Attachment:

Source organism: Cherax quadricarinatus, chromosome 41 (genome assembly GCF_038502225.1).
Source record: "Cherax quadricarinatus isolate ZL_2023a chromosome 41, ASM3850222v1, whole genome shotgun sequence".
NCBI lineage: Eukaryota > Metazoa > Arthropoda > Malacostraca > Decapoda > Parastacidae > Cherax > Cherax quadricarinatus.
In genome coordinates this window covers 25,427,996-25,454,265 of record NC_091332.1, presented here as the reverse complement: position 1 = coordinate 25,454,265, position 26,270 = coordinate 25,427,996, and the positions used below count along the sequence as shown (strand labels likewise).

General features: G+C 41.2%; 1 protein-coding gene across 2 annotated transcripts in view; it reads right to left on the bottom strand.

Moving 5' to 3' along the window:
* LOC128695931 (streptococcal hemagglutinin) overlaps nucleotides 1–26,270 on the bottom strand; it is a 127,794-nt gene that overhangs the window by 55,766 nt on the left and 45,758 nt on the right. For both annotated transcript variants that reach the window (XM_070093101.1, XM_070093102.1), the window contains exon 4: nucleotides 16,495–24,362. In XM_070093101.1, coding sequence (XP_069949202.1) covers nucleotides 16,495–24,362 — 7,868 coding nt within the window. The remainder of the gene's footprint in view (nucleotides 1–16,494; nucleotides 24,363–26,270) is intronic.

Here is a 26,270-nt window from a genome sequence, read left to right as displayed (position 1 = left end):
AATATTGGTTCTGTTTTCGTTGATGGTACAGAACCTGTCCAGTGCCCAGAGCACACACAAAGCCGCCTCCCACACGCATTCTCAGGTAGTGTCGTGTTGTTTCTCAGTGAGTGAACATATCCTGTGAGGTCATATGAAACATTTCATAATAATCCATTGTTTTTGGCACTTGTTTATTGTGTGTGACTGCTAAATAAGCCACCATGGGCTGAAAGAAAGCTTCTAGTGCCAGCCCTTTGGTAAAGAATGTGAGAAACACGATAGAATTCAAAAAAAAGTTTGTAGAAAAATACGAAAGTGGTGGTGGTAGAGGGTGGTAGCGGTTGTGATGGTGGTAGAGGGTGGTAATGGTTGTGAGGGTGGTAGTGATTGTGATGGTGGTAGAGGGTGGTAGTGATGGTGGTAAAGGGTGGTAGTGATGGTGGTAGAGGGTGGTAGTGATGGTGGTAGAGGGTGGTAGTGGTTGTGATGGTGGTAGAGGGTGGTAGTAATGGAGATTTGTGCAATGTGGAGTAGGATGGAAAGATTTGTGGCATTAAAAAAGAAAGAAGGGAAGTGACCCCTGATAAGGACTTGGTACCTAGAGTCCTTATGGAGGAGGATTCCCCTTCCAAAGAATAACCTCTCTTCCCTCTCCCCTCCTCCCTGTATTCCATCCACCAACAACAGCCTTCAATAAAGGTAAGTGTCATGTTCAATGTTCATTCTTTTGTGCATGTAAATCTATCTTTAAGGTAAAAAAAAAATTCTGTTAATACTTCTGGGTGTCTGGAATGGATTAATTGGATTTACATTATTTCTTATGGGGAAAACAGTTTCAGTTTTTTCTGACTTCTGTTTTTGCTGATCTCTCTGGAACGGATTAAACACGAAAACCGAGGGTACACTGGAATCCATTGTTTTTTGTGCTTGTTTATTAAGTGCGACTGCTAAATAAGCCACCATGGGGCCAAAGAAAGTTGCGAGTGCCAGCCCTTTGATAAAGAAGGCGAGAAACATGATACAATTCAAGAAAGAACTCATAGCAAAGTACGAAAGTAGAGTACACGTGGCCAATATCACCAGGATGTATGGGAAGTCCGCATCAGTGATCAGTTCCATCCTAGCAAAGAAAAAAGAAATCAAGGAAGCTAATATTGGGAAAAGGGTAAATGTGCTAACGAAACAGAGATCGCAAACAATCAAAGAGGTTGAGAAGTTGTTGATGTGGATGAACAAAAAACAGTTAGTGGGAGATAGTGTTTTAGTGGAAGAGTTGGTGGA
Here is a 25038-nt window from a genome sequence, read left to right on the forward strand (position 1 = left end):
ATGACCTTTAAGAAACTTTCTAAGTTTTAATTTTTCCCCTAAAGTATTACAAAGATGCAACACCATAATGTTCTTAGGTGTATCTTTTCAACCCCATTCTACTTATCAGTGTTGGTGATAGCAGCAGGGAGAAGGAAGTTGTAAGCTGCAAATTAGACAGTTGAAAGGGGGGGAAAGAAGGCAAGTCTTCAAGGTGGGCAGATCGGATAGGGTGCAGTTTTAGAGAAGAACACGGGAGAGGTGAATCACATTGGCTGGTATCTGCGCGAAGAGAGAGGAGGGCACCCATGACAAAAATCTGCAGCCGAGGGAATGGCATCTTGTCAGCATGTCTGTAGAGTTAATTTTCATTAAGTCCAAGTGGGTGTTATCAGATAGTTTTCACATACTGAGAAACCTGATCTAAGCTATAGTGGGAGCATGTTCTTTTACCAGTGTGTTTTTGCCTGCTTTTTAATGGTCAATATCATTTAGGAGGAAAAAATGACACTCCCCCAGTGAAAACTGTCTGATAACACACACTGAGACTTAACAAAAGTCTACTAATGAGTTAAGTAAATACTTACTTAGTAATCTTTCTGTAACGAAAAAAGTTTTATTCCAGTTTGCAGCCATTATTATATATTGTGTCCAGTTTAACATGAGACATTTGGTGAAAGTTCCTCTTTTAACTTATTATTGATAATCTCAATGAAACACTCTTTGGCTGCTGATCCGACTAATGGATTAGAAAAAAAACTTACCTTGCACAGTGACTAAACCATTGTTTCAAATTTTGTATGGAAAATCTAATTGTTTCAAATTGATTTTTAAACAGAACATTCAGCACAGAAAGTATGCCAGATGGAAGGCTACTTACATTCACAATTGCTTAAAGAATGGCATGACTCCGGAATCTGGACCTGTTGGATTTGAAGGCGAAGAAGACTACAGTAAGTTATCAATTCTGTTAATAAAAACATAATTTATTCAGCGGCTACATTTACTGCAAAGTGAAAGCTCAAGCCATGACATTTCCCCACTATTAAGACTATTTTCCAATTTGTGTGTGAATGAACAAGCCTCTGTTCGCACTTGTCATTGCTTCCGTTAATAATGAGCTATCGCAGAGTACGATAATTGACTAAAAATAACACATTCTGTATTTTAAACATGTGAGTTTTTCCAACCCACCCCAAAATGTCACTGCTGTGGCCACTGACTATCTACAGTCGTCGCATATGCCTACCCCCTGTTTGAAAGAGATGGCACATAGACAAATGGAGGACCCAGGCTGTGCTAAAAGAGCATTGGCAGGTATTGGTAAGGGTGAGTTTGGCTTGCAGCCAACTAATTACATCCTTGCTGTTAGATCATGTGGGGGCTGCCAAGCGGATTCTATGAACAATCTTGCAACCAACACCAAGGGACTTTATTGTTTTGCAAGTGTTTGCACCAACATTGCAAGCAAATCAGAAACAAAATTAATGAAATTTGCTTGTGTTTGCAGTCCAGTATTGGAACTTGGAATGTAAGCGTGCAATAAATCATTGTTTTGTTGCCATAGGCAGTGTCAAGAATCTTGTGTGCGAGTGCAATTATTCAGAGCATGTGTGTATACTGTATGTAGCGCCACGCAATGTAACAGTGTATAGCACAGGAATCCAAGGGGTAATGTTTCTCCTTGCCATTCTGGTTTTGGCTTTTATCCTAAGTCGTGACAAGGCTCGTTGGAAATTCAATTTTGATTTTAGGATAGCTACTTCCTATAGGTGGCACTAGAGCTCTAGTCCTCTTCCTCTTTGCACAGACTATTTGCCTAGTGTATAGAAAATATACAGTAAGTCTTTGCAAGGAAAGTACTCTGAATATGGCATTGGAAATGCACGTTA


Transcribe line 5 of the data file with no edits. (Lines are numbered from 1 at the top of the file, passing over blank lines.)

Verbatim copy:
General features: G+C 41.2%; 1 protein-coding gene across 2 annotated transcripts in view; it reads right to left on the bottom strand.